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So, you’re a graphic designer. Or a web designer. Or a UX designer. And you’re wondering if you should bother learning to draw.

The answer, as any other article will tell you, is that you just need to know enough to be able to sketch out a design concept: there’s no need to learn more than that. That’s technically true, but I personally disagree with it. Here are the reasons I think you should be drawing, and as much as possible:

Exercise your right brain!

William 2

By “William”

I’m currently reading Betty Edwards’s seminal “Drawing from the Right Side of the Brain.” The basic concept, as she explains (over and over again…), is that the left side of the brain is the stuck-up, conservative side: the side that reminds you to leave parties early because you have work in the morning. The right side is the creative free-thinking side, which generates ideas and inspires art… And is responsible for translating what we see into drawings.

Learning representational drawing turns on the right brain and temporarily turns off the left—the default mode of thinking for most adults. Yes, even us: design can be a surprisingly left-brain field, dealing with layouts, readability, and brand consistency more often than the creative side of art. It’s easy to fall into a rut. So even if you never get particularly good at drawing, just practicing it, which exercises your rarely-used right brain, will make you more creative.

She goes on to say that when you learn to draw, you’ll also see things differently. From then on, when you look out at the world, and at other art, you’ll intuit both how to draw it and how to draw inspiration from it. This, she says, will also make you appreciate other art more, as they’ll look at it with new eyes.

I can personally attest to this. I never understood how illustrators created such depth and texture using only lines until I brought my first dip pen, and digital painting seemed like magic to me until I brought my tablet. The more mediums you try, the more you’ll understand the art world as a whole, and the more you’ll be able to take influence from it to incorporate into your own work.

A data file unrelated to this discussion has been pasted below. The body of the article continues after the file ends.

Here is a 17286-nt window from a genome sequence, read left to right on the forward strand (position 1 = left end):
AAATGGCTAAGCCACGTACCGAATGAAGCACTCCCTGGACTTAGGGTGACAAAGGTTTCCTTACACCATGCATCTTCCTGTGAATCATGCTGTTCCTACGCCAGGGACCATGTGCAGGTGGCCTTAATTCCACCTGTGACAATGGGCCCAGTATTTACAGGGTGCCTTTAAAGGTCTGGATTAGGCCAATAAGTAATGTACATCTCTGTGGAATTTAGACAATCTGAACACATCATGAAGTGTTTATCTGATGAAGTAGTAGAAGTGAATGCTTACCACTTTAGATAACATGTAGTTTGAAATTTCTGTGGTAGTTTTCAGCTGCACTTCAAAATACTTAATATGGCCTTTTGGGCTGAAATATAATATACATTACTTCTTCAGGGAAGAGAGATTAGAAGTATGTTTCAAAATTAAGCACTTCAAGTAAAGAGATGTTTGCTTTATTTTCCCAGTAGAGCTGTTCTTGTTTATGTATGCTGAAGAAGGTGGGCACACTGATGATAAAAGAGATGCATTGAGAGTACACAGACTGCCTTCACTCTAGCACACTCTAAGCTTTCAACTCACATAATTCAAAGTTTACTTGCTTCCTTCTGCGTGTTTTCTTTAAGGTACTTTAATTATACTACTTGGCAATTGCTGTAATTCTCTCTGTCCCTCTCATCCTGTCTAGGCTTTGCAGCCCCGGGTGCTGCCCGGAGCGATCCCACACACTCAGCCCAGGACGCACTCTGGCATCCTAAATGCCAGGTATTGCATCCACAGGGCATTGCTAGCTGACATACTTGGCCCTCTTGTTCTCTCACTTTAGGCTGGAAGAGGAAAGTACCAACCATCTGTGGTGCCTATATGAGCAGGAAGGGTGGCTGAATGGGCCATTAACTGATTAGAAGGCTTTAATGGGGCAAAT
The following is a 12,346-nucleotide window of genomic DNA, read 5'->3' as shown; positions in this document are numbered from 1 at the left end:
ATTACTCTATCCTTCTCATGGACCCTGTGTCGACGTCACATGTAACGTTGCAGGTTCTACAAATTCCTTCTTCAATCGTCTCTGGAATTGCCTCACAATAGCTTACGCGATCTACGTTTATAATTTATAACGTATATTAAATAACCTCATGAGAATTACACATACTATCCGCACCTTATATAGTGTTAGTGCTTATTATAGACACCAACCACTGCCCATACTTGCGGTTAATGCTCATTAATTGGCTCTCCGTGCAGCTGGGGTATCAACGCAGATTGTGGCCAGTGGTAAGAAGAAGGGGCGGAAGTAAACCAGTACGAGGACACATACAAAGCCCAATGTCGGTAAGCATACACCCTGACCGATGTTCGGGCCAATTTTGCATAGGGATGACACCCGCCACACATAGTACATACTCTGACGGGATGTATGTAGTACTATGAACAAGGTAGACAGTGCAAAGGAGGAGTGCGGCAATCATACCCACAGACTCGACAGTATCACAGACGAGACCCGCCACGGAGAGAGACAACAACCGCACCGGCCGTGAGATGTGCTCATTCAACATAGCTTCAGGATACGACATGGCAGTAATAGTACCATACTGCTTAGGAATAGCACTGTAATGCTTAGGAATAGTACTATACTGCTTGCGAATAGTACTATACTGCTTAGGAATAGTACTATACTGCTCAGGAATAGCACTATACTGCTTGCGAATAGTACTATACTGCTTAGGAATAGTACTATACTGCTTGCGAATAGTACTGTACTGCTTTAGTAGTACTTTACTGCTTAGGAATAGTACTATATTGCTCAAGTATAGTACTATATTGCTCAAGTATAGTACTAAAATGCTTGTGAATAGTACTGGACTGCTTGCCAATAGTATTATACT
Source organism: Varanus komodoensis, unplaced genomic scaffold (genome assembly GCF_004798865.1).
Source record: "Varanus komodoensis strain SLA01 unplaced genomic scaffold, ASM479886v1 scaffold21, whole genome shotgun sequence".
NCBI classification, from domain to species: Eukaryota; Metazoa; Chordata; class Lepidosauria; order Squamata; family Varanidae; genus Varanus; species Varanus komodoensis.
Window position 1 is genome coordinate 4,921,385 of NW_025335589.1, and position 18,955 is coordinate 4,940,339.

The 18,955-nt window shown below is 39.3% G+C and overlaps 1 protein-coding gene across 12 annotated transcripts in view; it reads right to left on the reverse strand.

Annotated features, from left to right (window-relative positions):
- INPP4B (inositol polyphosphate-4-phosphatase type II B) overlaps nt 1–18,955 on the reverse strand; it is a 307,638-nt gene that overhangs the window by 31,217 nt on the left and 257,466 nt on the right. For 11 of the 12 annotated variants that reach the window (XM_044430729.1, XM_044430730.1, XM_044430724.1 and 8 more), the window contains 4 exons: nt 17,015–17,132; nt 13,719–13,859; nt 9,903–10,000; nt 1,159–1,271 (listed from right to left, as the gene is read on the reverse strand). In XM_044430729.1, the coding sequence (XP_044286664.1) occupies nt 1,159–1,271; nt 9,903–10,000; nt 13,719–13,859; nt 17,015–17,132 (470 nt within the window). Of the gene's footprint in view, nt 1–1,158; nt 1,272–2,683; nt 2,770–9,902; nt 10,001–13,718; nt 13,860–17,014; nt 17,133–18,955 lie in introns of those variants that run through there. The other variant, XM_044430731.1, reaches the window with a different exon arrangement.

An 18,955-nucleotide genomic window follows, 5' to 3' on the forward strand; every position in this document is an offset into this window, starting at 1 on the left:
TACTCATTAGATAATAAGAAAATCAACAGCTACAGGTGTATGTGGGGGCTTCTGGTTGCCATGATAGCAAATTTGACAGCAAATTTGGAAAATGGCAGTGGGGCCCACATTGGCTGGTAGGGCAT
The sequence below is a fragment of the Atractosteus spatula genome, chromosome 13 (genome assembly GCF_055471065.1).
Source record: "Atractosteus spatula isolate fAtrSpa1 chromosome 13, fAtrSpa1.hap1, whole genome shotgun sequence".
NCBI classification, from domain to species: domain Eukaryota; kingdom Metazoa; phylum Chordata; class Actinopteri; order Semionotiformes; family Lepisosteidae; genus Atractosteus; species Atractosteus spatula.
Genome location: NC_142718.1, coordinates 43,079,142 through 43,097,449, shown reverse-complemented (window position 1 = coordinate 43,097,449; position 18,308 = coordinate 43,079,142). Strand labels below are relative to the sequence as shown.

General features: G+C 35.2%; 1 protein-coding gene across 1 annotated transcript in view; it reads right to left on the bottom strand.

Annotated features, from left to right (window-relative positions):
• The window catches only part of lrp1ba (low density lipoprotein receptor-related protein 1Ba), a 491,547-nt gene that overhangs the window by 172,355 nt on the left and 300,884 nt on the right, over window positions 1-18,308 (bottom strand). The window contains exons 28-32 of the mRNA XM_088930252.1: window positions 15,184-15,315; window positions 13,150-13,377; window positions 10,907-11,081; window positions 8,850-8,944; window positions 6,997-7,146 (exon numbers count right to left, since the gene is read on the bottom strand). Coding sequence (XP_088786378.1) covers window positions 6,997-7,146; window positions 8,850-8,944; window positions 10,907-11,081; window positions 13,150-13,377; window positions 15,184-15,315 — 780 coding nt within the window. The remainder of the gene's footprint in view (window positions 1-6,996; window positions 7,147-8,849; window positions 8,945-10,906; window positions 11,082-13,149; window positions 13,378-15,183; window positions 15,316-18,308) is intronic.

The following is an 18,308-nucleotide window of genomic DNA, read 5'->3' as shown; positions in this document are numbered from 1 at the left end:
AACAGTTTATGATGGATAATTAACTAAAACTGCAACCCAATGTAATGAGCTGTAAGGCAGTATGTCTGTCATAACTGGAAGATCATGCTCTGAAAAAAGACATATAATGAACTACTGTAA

Learn new skills!

Jenny Cham

By Jenny Cham

I recommend you start practicing with one pencil: the simplest tool you can use to create a finished piece of art. It’ll force you to learn composition, value, accuracy, and how to express emotion using only shapes and strokes. And at the same time, it’s erasable, which will let you develop your eye and your patience by redoing it over and over until you get it right.

After you’ve practiced with that for some time—and while you continue to practice with that for the rest of your career—you can move to a more complex medium. I think you should experiment with as many media and genres as possible before settling on one you like, because each one you work with will teach you a different skill set.

Drawing comic panels taught me how to draw a reader’s eye across a page using only lines and angles. Making posters as a hobby taught me about resolutions and the cheapest ways to print. Most of what I know about Photoshop, I know from my personal projects. I once had a full-time job editing photos, which gave me the base of knowledge I built on, but it was a rote process that didn’t give me much chance to explore the software. It was only though experimenting with it and reading tutorials in my off time that I learned what it’s capable of.

And I haven’t gotten there yet, but if you move up to painting—traditional or digital—you’ll learn color theory, blending, how to create effects… Things I guarantee you’ll find ways to use in your design work.

Incorporate other media into your designs!

JadsonDantas

By JadsonDantas

…And it’s not just the skills that can make their way into your work: it’s the drawings themselves. Retro and hand-drawn design elements are all the rage these days, and if you can create custom ones, you can fetch a higher price and more demand for your skills than if you’d just downloaded a pack of someone else’s work.

I’ve even been asked by a client to draw a hero image for their website.

Get exposure! (Real exposure)

Kevin Dooley

San Diego Comic Con. By Kevin Dooley

…As opposed to the kind Craigslist ads promise.

I think every creative should have a side project. Mine, as I’ve written about, is a webcomic, but for those of you who’d like to preserve your dignity, you can do something more sensible, like paintings or illustrations.

Get good at it, and regularly show it to other people, and you’ll gain an audience: one you might not have captured had you stuck to the oversaturated and high-competition graphic design world. Get really good, and it’ll bring in new clients. Say you take up painting as a hobby. One day, you set up a tent at an art show. A local business owner passes through. He likes your work, and you talk with him a while. He mentions he needs a new logo, but since he’s been trying to design it himself, it’s not going so well. There’s your opening. Next thing you know, he’s a loyal long-term client.

Your side project might even gain you much more acclaim and attention than your primary graphic design work, should it become successful. Stefan Živadinovic recently spoke at a convention I attended: he’s an accomplished web designer, but the reason he was invited to speak—and what we all knew him for—was his revolutionary parallax-based comic, the Hobo Lobo of Hamelin.

Your opinions?

Do you draw? If so, has it made a difference in your work? Leave us a comment and let us know.

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